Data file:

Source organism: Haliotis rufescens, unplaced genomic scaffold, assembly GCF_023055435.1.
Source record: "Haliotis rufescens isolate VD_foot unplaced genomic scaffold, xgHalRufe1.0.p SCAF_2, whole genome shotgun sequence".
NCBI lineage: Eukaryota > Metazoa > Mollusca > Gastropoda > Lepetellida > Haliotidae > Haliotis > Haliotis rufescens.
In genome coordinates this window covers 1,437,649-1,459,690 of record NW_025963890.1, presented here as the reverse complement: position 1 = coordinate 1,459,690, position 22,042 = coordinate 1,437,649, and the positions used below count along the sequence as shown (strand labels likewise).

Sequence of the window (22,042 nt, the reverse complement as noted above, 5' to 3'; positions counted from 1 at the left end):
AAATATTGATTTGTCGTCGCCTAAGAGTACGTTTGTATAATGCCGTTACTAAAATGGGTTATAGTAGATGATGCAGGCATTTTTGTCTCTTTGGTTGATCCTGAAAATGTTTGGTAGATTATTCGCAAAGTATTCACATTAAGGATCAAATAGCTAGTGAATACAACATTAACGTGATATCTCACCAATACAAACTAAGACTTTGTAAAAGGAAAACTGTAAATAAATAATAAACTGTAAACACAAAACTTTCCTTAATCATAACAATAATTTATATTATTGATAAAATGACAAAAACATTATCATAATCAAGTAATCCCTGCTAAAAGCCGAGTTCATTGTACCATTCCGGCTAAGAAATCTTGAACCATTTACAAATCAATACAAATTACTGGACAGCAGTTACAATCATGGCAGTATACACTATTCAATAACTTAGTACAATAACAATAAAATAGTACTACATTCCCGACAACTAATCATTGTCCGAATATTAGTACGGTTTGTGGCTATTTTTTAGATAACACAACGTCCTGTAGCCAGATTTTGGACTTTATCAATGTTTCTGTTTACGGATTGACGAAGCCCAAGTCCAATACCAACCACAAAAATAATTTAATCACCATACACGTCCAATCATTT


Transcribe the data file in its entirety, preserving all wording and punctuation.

Source organism: Haliotis rufescens, unplaced genomic scaffold, assembly GCF_023055435.1.
Source record: "Haliotis rufescens isolate VD_foot unplaced genomic scaffold, xgHalRufe1.0.p SCAF_2, whole genome shotgun sequence".
NCBI lineage: Eukaryota > Metazoa > Mollusca > Gastropoda > Lepetellida > Haliotidae > Haliotis > Haliotis rufescens.
In genome coordinates this window covers 1,437,649-1,459,690 of record NW_025963890.1, presented here as the reverse complement: position 1 = coordinate 1,459,690, position 22,042 = coordinate 1,437,649, and the positions used below count along the sequence as shown (strand labels likewise).

Sequence of the window (22,042 nt, the reverse complement as noted above, 5' to 3'; positions counted from 1 at the left end):
AAATATTGATTTGTCGTCGCCTAAGAGTACGTTTGTATAATGCCGTTACTAAAATGGGTTATAGTAGATGATGCAGGCATTTTTGTCTCTTTGGTTGATCCTGAAAATGTTTGGTAGATTATTCGCAAAGTATTCACATTAAGGATCAAATAGCTAGTGAATACAACATTAACGTGATATCTCACCAATACAAACTAAGACTTTGTAAAAGGAAAACTGTAAATAAATAATAAACTGTAAACACAAAACTTTCCTTAATCATAACAATAATTTATATTATTGATAAAATGACAAAAACATTATCATAATCAAGTAATCCCTGCTAAAAGCCGAGTTCATTGTACCATTCCGGCTAAGAAATCTTGAACCATTTACAAATCAATACAAATTACTGGACAGCAGTTACAATCATGGCAGTATACACTATTCAATAACTTAGTACAATAACAATAAAATAGTACTACATTCCCGACAACTAATCATTGTCCGAATATTAGTACGGTTTGTGGCTATTTTTTAGATAACACAACGTCCTGTAGCCAGATTTTGGACTTTATCAATGTTTCTGTTTACGGATTGACGAAGCCCAAGTCCAATACCAACCACAAAAATAATTTAATCACCATACACGTCCAATCATTT